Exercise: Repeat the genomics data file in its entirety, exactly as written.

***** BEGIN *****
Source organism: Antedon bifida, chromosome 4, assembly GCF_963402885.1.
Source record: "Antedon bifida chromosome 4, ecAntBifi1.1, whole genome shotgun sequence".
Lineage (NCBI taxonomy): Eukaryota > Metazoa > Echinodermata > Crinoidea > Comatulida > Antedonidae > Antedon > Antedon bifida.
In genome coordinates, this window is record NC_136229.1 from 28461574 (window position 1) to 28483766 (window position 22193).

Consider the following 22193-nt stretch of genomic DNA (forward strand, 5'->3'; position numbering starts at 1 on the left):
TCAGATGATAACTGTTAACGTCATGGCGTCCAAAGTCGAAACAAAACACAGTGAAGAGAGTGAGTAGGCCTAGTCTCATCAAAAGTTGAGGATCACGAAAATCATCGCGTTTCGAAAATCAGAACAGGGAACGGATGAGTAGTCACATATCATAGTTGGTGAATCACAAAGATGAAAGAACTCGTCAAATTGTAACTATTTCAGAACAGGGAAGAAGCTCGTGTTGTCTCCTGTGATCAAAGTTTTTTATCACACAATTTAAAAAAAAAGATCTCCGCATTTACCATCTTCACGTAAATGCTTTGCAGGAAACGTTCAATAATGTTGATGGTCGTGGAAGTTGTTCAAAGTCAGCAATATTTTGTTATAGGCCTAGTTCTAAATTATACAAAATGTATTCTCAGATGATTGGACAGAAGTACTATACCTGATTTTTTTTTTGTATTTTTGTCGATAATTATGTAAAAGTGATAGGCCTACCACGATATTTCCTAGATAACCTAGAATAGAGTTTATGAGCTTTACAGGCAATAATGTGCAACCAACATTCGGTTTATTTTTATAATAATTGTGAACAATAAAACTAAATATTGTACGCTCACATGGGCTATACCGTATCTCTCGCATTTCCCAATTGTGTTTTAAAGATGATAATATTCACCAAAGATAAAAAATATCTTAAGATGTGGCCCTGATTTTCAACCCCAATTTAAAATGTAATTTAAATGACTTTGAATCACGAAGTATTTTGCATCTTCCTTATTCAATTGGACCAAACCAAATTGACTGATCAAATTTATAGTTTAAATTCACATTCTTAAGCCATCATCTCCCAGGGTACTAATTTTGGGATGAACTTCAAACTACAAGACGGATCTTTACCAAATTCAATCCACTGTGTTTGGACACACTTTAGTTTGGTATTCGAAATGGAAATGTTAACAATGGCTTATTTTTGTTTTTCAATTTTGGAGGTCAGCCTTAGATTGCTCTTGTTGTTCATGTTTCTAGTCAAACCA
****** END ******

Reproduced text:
Source organism: Antedon bifida, chromosome 4, assembly GCF_963402885.1.
Source record: "Antedon bifida chromosome 4, ecAntBifi1.1, whole genome shotgun sequence".
Lineage (NCBI taxonomy): Eukaryota > Metazoa > Echinodermata > Crinoidea > Comatulida > Antedonidae > Antedon > Antedon bifida.
In genome coordinates, this window is record NC_136229.1 from 28461574 (window position 1) to 28483766 (window position 22193).

Consider the following 22193-nt stretch of genomic DNA (forward strand, 5'->3'; position numbering starts at 1 on the left):
TCAGATGATAACTGTTAACGTCATGGCGTCCAAAGTCGAAACAAAACACAGTGAAGAGAGTGAGTAGGCCTAGTCTCATCAAAAGTTGAGGATCACGAAAATCATCGCGTTTCGAAAATCAGAACAGGGAACGGATGAGTAGTCACATATCATAGTTGGTGAATCACAAAGATGAAAGAACTCGTCAAATTGTAACTATTTCAGAACAGGGAAGAAGCTCGTGTTGTCTCCTGTGATCAAAGTTTTTTATCACACAATTTAAAAAAAAAGATCTCCGCATTTACCATCTTCACGTAAATGCTTTGCAGGAAACGTTCAATAATGTTGATGGTCGTGGAAGTTGTTCAAAGTCAGCAATATTTTGTTATAGGCCTAGTTCTAAATTATACAAAATGTATTCTCAGATGATTGGACAGAAGTACTATACCTGATTTTTTTTTTGTATTTTTGTCGATAATTATGTAAAAGTGATAGGCCTACCACGATATTTCCTAGATAACCTAGAATAGAGTTTATGAGCTTTACAGGCAATAATGTGCAACCAACATTCGGTTTATTTTTATAATAATTGTGAACAATAAAACTAAATATTGTACGCTCACATGGGCTATACCGTATCTCTCGCATTTCCCAATTGTGTTTTAAAGATGATAATATTCACCAAAGATAAAAAATATCTTAAGATGTGGCCCTGATTTTCAACCCCAATTTAAAATGTAATTTAAATGACTTTGAATCACGAAGTATTTTGCATCTTCCTTATTCAATTGGACCAAACCAAATTGACTGATCAAATTTATAGTTTAAATTCACATTCTTAAGCCATCATCTCCCAGGGTACTAATTTTGGGATGAACTTCAAACTACAAGACGGATCTTTACCAAATTCAATCCACTGTGTTTGGACACACTTTAGTTTGGTATTCGAAATGGAAATGTTAACAATGGCTTATTTTTGTTTTTCAATTTTGGAGGTCAGCCTTAGATTGCTCTTGTTGTTCATGTTTCTAGTCAAACCA